“Bigger toilets might be useful for a wheelchair user but they’re also useful for a parent taking a toddler in with them.

“They’re useful for people if they’ve got luggage as they’ve got space, it’s typically an all gender toilet so it doesn’t matter what sex you are so it’s not disability per se, it’s actually a toilet that can be used for everybody at any time, stage and age of life.”

It also includes the route to access the building.

Considering all elements

It also includes the route to access the building.

“When I was presented with drawings for a swimming pool complex, which were well advanced unfortunately, the architect[said], ‘that’s the accessible route’, and I said ‘well, why isn’t this one accessible, and that one, and that one?” asked Ms Naylor.

She says all the elements on that route need to be taken into consideration.

“When you’re arriving as a pedestrian how that route is designed, how easy is the car parking, is the entrance clearly visible and discernible from the rest of the building, what is the building made of?

“We’re very partial to glass right now and there’s lots of glass facades so people can struggle to work out where the door is because the visibility required on glass for our code compliance is remarkably low. Even people with full sight will have difficulty.”

Ms McCoy says universal design is important for housing too.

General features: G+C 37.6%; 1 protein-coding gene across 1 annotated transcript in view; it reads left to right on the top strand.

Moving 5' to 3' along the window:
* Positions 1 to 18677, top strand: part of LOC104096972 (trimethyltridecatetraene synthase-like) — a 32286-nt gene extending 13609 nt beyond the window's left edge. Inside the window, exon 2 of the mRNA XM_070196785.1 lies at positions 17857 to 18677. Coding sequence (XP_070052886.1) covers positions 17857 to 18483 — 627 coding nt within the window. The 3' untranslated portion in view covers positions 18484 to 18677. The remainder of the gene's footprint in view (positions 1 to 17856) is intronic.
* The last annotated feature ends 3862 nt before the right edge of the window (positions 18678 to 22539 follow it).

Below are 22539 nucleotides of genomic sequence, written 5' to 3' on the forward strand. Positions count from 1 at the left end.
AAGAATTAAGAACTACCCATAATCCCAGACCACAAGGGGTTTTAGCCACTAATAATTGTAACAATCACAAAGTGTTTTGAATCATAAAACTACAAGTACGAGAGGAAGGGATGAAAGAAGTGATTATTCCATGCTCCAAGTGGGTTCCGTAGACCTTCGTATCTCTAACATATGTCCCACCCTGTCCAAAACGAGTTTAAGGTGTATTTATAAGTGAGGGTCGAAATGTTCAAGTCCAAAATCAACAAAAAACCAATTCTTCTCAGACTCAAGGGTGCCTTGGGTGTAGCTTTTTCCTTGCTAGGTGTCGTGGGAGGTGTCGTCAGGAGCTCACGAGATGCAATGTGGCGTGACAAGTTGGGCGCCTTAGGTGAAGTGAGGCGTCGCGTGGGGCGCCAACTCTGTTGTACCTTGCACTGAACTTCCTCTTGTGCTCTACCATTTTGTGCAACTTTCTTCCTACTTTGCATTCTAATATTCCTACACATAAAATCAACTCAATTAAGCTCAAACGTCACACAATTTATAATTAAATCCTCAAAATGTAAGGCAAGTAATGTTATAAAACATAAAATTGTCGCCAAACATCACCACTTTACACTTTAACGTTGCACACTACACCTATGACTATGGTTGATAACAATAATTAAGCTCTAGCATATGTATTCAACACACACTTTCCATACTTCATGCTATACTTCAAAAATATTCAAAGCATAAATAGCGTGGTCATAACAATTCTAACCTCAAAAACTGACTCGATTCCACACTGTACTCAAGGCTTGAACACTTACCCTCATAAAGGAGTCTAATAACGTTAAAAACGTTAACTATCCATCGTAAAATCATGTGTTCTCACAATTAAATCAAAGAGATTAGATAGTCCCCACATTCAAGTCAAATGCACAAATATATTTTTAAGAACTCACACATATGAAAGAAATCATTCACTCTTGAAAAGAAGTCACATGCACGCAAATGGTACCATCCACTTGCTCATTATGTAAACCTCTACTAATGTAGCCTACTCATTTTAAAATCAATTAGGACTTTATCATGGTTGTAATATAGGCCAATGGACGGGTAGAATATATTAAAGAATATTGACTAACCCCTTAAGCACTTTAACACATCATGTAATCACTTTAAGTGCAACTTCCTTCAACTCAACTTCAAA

“My understanding is that community housing providers are asked, as part of the process for them to become registered, what standards they meet and one of those standards is around lifetime design which is around universal design.

“It’s about making sure of simple things like the widths of doorways, the level of benches.

“There’s things around having a wet space so you can have people with a wheelchair, or people who are not able to get in and out of a bath, still being able to have all the features that a regular bathroom has but that it’s accessible to them."

Older people's rates of disability
  • For older people aged 65 and over 59% are classed as disabled compared to adults under 65 years at 21%
  • Māori and Pacific people aged 65+ are more likely to be disabled
  • NZ European rates of disability for those 65+ are 58%
  • Māori rates of disability for those 65+ are 63%
  • Pacific peoples rates of disability for those 65 + are 74%
  • Asian rates of disability for those 65+ are 50%
  • Ageing (at 31%) is the third leading cause of impairment for adults, behind disease or illness (42%) and accident or injury (34%).[1]

[1] Statistics New Zealand, Disability Survey 2014

Ms McCoy says accessibility and inclusion should be priorities all the time.

“It is important for us not to just focus on one particular day but on things that we can all do every single day; to think about ourselves and disabled people around us.

“Having said that, the way that I have always thought of the International Day is the day of celebration as well.

“So much of what we focus on sometimes with disability is around the barriers, the challenges, the stigma, the discrimination, the negative perceptions.

“In my experience, wherever I’ve been in the world, the International Day has always been celebrated as a way of recognising the strength and diversity within the disabled population and that’s the thing we get to do here, and I’m really excited to go to the Attitude Awards and recognise the significant contributions disabled people have made.